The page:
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Publication numberUS7312602 B2
Publication typeGrant
Application numberUS 10/898,026
Publication dateDec 25, 2007
Filing dateJul 23, 2004
Priority dateJul 23, 2004
Fee statusPaid
Also published asUS20060028198, WO2006012531A2, WO2006012531A3, WO2006012531A9
Publication number10898026, 898026, US 7312602 B2, US 7312602B2, US-B2-7312602, US7312602 B2, US7312602B2
InventorsPaul Hoopengarner
Original AssigneePaul Hoopengarner
Export CitationBiBTeX, EndNote, RefMan
External Links: USPTO, USPTO Assignment, Espacenet
Electrical meter with retractable leads
US 7312602 B2
Abstract
An electrical meter 10 comprises a housing 12 with a spool 14 rotatably mounted therein. A first lead cable 16 and a second lead cable 18 are wound upon the spool 14. A wound spring 90 is connected to the spool and biases the spool against rotation in a direction that allows the lead cables to be unwound. A first head 20 and a second head 22 are respectively included on the end of the first lead cable 16 and the second lead cable 18. The heads abut against the housing and prevent the lead cables from being completely wound upon the spool when the meter is not in use. A circuit board 30 with electrical measurement circuitry is also mounted within the housing 12. The circuit board is electrically connected to a display 40 positioned on the outside of the housing 12.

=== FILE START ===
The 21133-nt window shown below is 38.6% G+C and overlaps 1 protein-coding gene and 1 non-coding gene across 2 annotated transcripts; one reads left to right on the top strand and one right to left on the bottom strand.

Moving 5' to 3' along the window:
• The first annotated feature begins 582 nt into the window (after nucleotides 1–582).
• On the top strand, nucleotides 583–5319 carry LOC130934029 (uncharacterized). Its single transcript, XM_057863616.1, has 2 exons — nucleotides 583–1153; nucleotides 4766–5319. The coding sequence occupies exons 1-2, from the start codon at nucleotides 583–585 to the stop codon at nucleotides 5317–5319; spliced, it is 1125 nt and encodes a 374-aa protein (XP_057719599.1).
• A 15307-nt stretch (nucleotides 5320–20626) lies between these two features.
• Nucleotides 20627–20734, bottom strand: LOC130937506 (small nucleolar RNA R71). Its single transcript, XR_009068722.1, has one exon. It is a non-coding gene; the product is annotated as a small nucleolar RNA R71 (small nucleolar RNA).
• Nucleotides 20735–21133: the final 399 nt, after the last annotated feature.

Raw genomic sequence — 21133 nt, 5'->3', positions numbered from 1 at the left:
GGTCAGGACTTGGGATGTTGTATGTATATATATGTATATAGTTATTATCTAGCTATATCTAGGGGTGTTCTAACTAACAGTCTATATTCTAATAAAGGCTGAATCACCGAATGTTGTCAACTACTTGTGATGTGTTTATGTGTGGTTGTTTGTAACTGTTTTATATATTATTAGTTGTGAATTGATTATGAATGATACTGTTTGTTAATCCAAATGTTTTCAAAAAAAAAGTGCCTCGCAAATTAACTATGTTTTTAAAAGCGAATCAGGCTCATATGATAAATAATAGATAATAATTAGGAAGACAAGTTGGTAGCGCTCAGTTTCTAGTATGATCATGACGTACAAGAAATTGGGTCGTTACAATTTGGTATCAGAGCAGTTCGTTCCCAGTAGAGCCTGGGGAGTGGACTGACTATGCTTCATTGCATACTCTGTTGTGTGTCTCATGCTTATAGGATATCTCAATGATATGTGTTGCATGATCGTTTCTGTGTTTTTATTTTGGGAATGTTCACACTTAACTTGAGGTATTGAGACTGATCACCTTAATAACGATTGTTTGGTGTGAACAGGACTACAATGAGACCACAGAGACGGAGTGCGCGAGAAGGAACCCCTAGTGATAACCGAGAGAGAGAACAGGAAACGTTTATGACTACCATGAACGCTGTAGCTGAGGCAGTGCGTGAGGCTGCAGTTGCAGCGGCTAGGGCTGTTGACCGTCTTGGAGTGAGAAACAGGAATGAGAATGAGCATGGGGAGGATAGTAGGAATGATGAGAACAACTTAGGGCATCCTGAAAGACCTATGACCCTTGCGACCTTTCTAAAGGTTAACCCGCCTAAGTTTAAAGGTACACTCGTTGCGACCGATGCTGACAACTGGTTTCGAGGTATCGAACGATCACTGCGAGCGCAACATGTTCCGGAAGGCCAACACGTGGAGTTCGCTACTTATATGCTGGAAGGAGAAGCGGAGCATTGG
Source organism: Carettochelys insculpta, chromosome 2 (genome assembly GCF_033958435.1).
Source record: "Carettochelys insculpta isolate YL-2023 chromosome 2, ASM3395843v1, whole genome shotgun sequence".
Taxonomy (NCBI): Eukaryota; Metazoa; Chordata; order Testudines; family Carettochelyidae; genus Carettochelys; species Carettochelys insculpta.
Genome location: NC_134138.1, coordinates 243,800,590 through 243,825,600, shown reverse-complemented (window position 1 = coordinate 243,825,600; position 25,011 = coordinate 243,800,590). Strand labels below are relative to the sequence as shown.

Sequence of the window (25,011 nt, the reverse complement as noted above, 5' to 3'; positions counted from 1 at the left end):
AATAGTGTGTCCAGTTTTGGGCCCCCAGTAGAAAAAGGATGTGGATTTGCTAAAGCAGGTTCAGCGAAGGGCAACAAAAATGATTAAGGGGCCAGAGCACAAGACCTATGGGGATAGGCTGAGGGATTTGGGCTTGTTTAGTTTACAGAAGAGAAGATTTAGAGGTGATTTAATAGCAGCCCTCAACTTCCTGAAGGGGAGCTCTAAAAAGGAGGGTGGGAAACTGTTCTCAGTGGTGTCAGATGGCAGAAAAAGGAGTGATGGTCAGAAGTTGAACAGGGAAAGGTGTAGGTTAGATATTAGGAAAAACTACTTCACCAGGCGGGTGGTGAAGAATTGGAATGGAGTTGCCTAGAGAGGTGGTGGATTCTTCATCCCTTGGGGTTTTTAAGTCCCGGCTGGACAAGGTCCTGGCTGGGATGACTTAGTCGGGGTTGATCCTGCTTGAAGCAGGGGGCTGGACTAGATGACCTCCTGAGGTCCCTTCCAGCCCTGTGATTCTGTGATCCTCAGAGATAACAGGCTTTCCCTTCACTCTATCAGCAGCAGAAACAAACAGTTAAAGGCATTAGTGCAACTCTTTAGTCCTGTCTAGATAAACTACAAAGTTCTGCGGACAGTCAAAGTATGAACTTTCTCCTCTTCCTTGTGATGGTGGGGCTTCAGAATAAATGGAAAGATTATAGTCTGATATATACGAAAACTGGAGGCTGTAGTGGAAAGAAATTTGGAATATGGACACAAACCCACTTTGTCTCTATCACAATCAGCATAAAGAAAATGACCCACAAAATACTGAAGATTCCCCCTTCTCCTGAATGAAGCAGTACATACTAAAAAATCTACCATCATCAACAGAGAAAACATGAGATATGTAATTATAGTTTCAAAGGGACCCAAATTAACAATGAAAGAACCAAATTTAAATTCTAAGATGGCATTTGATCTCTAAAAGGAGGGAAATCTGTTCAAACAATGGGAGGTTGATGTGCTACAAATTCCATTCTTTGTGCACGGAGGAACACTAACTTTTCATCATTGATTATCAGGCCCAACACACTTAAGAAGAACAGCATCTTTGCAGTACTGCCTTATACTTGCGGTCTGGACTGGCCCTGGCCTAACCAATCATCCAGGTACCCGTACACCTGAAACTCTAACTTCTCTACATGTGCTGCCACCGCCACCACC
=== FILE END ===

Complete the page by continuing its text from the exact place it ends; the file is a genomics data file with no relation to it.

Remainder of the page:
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Claims(21)
1. An electrical meter comprising:
a. a housing having at least one aperture;
b. an electrical measurement circuit mounted within the housing;
c. a first lead cable and a second lead cable connected to the electrical measurement circuit, the first lead cable and the second lead cable both including a first end secured within the housing and a second end leading through the at least one aperture in the housing, the first lead cable and second lead cable configured to be fed through the at least one aperture such that a substantial portion of the first lead cable and second lead cable extend from the housing, and the first lead cable and the second lead cable configured to be retracted back through the at least one aperture such that a substantial portion of the first lead cable and the second lead cable are enclosed within the housing;